Hello again! Welcome to my last blog post for a while. *tear*. Fear not, my farewell post is on the super interesting topic of PR research and goal setting. Please hold the applause until the end.
It is safe to say research is an important part of most areas in life, especially for brands and organisations. Research allows us to know what our customers want, like and dislike. From this research, decision can be made with some knowledge on how the customers or audience will react. It is important we actually research and collect the correct data for what we need.
An example of misuse of research data was when Arnott’s released the new shapes flavour and their customer base went into meltdown.
Clearly this guy is hating life.
Although they had conducted research with the new flavour which came back positive, the participants were not asked which flavour they preferred. The obvious answer to this question is the original flavour, and if you think otherwise I would get your taste buds checked out immediately.
- Generates publicity
- Helps formulate strategies
- Monitor competitors
- Monitors issues
I would be lying if I didn’t admit any form of statistics or proven facts makes me 100% more likely to support or buy something. Therefore, anything with sufficient research attached is more likely to generate publicity. ALSO with research you can ensure it reaches the correct publics/target audience.
Now things get a bit more technical. There are two types of research methodologies used in PR. These are quantitative and qualitative. Before you exit because those words sound like maths is involved, hold on, they are actually quite simple.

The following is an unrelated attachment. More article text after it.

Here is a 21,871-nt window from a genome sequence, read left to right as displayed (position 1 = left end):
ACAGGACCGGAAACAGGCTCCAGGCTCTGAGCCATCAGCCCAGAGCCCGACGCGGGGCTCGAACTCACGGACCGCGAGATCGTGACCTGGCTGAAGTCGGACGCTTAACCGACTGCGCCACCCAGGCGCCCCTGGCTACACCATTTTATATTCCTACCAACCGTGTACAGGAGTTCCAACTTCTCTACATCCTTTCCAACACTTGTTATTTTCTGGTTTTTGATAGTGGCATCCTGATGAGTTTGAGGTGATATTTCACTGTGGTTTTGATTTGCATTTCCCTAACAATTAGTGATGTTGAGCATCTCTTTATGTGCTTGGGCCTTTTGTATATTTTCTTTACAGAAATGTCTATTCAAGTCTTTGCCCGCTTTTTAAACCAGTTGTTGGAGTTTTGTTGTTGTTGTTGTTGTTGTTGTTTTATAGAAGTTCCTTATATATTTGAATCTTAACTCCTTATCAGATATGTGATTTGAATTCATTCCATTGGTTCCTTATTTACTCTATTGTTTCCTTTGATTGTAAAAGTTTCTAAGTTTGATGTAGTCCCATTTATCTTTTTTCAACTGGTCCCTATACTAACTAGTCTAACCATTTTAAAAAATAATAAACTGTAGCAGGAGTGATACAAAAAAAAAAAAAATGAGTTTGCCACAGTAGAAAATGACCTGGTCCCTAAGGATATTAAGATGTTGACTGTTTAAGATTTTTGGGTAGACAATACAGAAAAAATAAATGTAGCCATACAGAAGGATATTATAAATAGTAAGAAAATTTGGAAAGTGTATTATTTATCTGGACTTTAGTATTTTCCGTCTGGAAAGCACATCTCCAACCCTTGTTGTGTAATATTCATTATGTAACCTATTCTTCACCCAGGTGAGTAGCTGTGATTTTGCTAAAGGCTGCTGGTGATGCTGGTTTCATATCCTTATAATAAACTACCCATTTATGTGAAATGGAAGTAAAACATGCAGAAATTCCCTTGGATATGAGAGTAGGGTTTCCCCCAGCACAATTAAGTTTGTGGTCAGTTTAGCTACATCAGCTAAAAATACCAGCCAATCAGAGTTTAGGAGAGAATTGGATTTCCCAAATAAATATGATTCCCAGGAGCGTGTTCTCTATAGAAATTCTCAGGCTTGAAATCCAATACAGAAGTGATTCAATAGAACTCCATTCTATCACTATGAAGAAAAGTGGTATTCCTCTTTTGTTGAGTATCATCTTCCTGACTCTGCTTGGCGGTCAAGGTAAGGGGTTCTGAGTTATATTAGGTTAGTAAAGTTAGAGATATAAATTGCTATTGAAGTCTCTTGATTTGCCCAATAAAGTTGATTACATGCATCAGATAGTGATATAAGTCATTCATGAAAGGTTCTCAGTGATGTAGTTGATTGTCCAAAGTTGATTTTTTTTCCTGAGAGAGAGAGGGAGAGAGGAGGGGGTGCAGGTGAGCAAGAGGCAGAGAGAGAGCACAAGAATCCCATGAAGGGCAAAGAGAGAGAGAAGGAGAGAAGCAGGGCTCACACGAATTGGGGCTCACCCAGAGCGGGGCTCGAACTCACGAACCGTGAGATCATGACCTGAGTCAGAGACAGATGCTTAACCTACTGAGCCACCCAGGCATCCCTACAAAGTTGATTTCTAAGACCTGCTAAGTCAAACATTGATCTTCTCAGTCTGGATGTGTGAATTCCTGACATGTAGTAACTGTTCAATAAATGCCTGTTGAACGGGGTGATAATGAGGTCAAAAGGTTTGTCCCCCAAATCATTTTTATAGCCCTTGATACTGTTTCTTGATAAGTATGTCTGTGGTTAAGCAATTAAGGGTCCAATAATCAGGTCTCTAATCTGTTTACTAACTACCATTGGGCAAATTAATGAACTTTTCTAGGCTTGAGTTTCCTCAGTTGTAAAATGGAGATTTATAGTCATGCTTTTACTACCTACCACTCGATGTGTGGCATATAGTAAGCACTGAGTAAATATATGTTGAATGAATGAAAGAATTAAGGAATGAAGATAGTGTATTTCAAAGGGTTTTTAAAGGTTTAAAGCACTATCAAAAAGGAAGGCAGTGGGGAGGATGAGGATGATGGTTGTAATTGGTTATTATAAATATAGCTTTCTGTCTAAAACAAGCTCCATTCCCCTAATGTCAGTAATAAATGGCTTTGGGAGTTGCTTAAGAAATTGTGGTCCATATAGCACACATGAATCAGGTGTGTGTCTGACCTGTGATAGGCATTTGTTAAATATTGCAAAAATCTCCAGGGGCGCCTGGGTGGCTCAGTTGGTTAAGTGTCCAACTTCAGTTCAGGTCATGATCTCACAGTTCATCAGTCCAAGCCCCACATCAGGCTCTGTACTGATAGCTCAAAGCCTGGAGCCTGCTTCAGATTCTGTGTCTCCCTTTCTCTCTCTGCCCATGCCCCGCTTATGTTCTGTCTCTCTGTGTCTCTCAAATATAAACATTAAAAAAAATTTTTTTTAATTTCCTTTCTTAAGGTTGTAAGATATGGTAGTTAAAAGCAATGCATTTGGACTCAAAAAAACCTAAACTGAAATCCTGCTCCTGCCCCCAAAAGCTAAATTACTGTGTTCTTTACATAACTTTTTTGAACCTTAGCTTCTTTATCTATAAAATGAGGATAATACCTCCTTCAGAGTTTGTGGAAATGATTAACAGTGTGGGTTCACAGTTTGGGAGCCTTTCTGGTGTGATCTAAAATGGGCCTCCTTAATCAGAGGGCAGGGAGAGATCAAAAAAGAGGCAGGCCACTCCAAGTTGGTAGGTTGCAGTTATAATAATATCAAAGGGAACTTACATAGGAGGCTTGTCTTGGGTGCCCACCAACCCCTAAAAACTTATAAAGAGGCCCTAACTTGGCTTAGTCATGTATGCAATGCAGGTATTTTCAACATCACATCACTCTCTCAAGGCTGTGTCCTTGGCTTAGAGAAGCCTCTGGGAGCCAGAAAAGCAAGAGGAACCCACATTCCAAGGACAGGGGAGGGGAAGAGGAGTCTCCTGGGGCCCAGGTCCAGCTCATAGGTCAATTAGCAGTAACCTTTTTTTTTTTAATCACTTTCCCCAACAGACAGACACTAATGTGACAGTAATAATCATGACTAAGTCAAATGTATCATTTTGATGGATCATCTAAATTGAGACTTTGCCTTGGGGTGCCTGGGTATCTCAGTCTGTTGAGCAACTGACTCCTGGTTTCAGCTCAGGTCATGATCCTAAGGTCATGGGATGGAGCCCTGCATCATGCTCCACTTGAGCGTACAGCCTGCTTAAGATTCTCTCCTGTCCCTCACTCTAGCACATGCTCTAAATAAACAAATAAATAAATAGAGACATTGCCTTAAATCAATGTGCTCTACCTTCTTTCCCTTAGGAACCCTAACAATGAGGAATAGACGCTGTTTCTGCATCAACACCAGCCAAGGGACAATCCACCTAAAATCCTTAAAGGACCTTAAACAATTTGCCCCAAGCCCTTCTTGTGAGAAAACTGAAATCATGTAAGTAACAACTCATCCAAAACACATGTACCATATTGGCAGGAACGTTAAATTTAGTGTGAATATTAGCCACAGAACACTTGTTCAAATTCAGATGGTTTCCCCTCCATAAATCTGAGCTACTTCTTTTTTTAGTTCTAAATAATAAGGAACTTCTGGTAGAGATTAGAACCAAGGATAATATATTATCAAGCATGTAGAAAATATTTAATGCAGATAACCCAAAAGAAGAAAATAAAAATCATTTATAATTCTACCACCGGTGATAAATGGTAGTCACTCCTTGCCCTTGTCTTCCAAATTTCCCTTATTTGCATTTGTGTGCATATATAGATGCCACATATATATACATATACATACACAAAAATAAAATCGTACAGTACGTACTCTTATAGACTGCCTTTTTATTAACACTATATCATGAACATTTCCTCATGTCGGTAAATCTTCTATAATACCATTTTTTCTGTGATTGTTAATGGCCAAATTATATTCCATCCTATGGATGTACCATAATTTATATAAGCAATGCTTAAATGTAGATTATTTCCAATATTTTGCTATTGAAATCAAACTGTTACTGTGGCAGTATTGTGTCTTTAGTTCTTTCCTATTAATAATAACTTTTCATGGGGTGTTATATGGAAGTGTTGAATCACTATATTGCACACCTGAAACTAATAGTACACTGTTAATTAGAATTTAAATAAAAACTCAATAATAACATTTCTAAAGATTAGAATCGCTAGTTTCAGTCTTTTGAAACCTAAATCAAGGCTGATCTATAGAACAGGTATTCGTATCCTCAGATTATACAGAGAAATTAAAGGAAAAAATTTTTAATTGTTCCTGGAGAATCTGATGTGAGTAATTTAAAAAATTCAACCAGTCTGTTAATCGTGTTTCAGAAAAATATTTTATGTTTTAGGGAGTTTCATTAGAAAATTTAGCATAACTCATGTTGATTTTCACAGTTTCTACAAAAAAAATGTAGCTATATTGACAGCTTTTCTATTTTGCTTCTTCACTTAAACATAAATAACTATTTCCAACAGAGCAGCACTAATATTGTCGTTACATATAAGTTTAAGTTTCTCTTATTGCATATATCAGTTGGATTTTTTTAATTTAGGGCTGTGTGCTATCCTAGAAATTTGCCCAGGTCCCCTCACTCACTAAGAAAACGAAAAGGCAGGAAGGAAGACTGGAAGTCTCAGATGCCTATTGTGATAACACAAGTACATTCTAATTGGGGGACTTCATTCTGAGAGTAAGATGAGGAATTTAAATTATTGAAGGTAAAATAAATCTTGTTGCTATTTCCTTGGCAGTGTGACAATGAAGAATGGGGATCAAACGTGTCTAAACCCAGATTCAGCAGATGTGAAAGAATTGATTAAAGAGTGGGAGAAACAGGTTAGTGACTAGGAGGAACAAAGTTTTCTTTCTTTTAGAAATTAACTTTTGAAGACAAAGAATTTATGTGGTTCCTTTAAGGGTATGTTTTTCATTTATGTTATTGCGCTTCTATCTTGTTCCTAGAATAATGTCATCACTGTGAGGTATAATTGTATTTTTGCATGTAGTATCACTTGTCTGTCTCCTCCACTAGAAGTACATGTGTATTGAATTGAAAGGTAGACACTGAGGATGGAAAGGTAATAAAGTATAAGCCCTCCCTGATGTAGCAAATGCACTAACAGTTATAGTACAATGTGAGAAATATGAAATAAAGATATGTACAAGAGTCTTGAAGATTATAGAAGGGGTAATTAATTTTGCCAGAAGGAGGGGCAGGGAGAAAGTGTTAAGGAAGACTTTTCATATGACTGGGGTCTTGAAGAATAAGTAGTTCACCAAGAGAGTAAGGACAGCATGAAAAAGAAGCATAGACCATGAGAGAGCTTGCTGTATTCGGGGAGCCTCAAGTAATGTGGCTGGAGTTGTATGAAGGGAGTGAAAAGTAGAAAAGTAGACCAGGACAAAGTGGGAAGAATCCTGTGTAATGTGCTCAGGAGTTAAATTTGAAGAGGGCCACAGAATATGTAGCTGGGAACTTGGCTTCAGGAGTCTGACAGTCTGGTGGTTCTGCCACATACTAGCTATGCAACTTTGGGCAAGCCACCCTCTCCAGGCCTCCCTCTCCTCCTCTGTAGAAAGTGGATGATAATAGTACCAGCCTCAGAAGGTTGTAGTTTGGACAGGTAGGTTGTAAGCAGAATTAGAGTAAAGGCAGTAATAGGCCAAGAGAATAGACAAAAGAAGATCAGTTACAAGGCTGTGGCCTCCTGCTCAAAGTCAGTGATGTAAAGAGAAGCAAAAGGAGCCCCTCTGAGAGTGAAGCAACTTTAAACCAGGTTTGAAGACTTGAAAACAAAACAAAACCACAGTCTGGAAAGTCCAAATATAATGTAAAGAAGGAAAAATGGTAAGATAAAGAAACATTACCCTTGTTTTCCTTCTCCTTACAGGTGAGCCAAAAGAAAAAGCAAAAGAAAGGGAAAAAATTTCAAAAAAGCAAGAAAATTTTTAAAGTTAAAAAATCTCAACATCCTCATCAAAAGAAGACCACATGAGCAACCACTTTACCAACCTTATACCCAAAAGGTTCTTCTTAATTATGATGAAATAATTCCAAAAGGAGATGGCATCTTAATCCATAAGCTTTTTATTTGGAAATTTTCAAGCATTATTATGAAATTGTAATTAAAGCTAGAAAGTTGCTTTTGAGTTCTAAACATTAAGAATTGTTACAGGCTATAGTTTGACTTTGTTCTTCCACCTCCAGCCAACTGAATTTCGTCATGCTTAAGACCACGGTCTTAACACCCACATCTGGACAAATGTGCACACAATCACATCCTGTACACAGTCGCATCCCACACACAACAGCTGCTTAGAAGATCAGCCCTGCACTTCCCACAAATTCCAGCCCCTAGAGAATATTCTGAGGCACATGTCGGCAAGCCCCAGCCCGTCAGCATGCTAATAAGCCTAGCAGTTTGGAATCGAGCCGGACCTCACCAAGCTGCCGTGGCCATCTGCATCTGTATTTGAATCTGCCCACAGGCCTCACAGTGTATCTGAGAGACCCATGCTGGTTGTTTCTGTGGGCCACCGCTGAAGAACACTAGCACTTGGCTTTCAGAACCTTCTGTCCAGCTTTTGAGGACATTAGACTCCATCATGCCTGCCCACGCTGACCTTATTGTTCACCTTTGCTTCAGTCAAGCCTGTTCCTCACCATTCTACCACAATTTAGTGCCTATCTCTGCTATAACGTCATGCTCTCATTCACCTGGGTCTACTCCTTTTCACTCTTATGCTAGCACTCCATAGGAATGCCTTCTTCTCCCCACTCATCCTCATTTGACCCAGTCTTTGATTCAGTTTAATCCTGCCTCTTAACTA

Quantitative research is expressed in numbers. These can be used to verify situations which we already know kind of exist. This data can be collected through surveys and questionnaires. These results usually determine how many people share an attitude or belief. So it studies more on HOW many people feel this not WHY they feel this.
Qualitative research is worded data, which explores feelings, attitudes and emotions. These are considered discovery based methods. This is usually collected through focus groups or in-depth interviews. These results give an insight into actually why people hold their attitudes or opinions.
Neither of the data is better than the other but Quantitative is considered more objective and qualitative subjective.
So once all the research has been completed, it is time to plan your goals and objectives. Goals and objectives are made by evaluating the data collected and asking “where do we need to go?”. It is important the goals relate to the research and reflect the needs of the publics and the organisation.
S.M.A.R.T goals is an acronym which assists in ensuring the goals and objective set are relevant and are likely to be achieved. There is no point setting a goal or objective which is near impossible to achieve. I’m all for big goals but when it comes to running an organisation, goals need to be smart.
This cute video describes smart goals in 75 seconds.
My goal to one day be star of The Bachelorette is probably not S.M.A.R.T, as I am not a model, I don’t have boys flocking to date me, I am only 19 and generally am horrible in front of a camera, although I will not give up hope. But anywaysssss…
An example of a (and generic) smart goals is “I currently weight 70kgs, I will lose 5 kgs by the 2nd of January by going to the gym three times a week and limiting the amount of sugar I eat”. I don’t recommend setting this goal as you may bore yourself to death.
Caio for now, this has been fun. Romy out.